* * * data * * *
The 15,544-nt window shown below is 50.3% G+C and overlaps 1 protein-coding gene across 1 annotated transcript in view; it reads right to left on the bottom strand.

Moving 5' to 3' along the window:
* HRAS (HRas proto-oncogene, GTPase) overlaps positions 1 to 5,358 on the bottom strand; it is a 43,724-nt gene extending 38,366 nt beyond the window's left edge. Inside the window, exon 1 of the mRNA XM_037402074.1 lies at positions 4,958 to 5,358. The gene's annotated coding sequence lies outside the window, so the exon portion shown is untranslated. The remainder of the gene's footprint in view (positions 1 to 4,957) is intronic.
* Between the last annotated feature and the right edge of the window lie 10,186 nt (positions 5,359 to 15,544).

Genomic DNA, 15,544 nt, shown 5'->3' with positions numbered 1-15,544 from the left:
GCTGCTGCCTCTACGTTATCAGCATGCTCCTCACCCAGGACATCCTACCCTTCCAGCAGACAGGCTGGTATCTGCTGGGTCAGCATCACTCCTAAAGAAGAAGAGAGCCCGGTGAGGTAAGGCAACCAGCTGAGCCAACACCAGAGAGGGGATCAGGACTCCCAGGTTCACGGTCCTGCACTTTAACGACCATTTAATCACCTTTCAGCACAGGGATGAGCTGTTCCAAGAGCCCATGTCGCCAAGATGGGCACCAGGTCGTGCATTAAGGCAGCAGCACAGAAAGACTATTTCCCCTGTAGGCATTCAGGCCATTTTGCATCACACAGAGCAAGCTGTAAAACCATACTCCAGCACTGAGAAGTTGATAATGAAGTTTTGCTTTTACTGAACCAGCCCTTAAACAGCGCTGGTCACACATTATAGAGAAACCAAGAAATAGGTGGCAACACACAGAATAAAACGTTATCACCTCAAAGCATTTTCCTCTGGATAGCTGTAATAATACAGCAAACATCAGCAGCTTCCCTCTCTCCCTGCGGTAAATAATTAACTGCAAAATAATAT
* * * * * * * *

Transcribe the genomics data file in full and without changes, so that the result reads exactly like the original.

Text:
The 15,544-nt window shown below is 50.3% G+C and overlaps 1 protein-coding gene across 1 annotated transcript in view; it reads right to left on the bottom strand.

Moving 5' to 3' along the window:
* HRAS (HRas proto-oncogene, GTPase) overlaps positions 1 to 5,358 on the bottom strand; it is a 43,724-nt gene extending 38,366 nt beyond the window's left edge. Inside the window, exon 1 of the mRNA XM_037402074.1 lies at positions 4,958 to 5,358. The gene's annotated coding sequence lies outside the window, so the exon portion shown is untranslated. The remainder of the gene's footprint in view (positions 1 to 4,957) is intronic.
* Between the last annotated feature and the right edge of the window lie 10,186 nt (positions 5,359 to 15,544).

Genomic DNA, 15,544 nt, shown 5'->3' with positions numbered 1-15,544 from the left:
GCTGCTGCCTCTACGTTATCAGCATGCTCCTCACCCAGGACATCCTACCCTTCCAGCAGACAGGCTGGTATCTGCTGGGTCAGCATCACTCCTAAAGAAGAAGAGAGCCCGGTGAGGTAAGGCAACCAGCTGAGCCAACACCAGAGAGGGGATCAGGACTCCCAGGTTCACGGTCCTGCACTTTAACGACCATTTAATCACCTTTCAGCACAGGGATGAGCTGTTCCAAGAGCCCATGTCGCCAAGATGGGCACCAGGTCGTGCATTAAGGCAGCAGCACAGAAAGACTATTTCCCCTGTAGGCATTCAGGCCATTTTGCATCACACAGAGCAAGCTGTAAAACCATACTCCAGCACTGAGAAGTTGATAATGAAGTTTTGCTTTTACTGAACCAGCCCTTAAACAGCGCTGGTCACACATTATAGAGAAACCAAGAAATAGGTGGCAACACACAGAATAAAACGTTATCACCTCAAAGCATTTTCCTCTGGATAGCTGTAATAATACAGCAAACATCAGCAGCTTCCCTCTCTCCCTGCGGTAAATAATTAACTGCAAAATAATAT